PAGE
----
Para Alberto, marino estilófilo, maestro de plumas españolas.
(A Spanish version of this text can be seen on forum Grafopasión-Foro de relojes.)
The technological development of fountain pens, we can now see, has followed a clear line in the last sixty years or so regarding filling systems, and its last stage is that of cartridges and converters. And let us be real—this system is great. Cartridges are clean, friendly, reliable, and users do not become inked when filling the pen from those poorly designed inkwells. We can also carry several cartridges in our pockets whereas few of us carry an inkwell with ourselves—not even one of those fancy and beautiful traveling inkwells designed for that purpose. And, finally, we can always romantically ink the pen from an inkwell by using a converter.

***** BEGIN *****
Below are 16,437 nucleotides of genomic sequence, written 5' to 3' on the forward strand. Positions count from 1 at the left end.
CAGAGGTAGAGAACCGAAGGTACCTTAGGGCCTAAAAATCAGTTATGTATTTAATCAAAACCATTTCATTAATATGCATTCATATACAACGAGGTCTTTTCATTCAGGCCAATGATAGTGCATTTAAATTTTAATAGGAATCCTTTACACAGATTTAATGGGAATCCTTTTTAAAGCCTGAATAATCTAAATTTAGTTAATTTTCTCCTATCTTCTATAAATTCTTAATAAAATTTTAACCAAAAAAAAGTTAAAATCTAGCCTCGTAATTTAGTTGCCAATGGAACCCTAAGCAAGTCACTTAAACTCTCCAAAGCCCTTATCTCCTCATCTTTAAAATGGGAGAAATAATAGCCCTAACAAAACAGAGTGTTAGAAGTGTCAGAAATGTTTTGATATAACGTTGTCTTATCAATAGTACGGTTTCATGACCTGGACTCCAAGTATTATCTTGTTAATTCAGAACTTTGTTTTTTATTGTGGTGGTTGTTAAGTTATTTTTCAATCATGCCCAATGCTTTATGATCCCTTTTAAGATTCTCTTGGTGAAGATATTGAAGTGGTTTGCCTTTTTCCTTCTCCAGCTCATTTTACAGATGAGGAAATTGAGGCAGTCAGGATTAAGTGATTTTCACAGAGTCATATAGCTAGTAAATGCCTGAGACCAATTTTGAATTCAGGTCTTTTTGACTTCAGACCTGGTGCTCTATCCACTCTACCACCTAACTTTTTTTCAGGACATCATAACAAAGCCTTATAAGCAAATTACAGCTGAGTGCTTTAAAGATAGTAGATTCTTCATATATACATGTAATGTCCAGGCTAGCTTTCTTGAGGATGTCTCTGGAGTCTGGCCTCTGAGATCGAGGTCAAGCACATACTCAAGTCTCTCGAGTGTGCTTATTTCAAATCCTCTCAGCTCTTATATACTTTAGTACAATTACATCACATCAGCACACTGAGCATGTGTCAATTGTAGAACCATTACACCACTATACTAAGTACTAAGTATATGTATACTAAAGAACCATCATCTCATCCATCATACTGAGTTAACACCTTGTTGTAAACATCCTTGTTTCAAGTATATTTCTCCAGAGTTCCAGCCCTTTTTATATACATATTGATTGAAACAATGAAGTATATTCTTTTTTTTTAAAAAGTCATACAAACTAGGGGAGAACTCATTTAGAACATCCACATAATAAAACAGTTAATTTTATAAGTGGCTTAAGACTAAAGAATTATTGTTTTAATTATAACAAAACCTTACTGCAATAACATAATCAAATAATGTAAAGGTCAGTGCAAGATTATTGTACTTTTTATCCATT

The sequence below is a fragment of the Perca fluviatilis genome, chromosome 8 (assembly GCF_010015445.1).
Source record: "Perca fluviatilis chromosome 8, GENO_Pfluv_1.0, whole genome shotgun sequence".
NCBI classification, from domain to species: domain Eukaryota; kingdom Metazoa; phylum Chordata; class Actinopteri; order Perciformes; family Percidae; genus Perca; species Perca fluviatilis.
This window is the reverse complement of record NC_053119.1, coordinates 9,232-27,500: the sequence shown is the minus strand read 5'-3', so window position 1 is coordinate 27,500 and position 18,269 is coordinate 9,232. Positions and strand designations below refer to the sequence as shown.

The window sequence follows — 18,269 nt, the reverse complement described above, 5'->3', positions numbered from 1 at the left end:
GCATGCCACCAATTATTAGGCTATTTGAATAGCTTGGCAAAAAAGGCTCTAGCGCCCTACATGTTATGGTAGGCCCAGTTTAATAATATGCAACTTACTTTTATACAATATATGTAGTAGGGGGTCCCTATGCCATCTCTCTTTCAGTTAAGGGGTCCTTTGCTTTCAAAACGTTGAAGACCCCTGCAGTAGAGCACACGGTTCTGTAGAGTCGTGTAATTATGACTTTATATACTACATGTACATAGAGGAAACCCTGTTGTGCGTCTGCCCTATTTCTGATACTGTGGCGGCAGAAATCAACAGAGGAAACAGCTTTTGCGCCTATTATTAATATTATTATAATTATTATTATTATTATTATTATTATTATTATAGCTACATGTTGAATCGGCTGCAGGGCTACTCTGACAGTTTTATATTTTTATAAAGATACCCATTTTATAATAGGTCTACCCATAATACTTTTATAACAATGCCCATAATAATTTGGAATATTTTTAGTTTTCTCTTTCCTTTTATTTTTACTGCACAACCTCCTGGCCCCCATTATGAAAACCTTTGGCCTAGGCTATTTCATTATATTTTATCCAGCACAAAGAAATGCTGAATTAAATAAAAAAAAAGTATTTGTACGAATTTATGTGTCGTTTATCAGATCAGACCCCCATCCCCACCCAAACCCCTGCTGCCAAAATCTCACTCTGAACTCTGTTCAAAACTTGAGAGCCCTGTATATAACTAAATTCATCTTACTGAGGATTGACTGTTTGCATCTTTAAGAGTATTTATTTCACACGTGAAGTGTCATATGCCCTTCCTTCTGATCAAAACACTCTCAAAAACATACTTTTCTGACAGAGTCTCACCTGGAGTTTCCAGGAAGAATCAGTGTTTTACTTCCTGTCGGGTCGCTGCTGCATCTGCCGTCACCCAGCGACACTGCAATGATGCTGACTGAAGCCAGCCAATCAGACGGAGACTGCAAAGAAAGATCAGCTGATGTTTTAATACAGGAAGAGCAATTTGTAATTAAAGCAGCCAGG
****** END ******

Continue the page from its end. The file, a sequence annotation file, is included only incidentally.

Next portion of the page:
The Queen, an American eyedropper in hard rubber.
But we have also to understand that fountain pens, nowadays, have totally lost their raison d´être. Now, we use touch screens and keyboards, and when there is no other option, a pencil or a ball pen does the job smartly. Therefore, we use our beloved fountain pens out of a sense of romanticism, out of an added feeling to the act of writing. Settled in this romantic realm, away from utilitarian considerations, anything goes. Anything goes in the search of old filling mechanisms and of ancient materials for bodies and nibs. Once our insanity is understood and assumed only our preferences counted no matter how exotic or even irrational they might be. No matter, in fact, how dirty they were.
This Kaweco is, in principle, a cartridge/converter pen, but it is more fun as an eyedropper.
That is why I, and many others, love eyedropper pens. And friendly to fill they are not.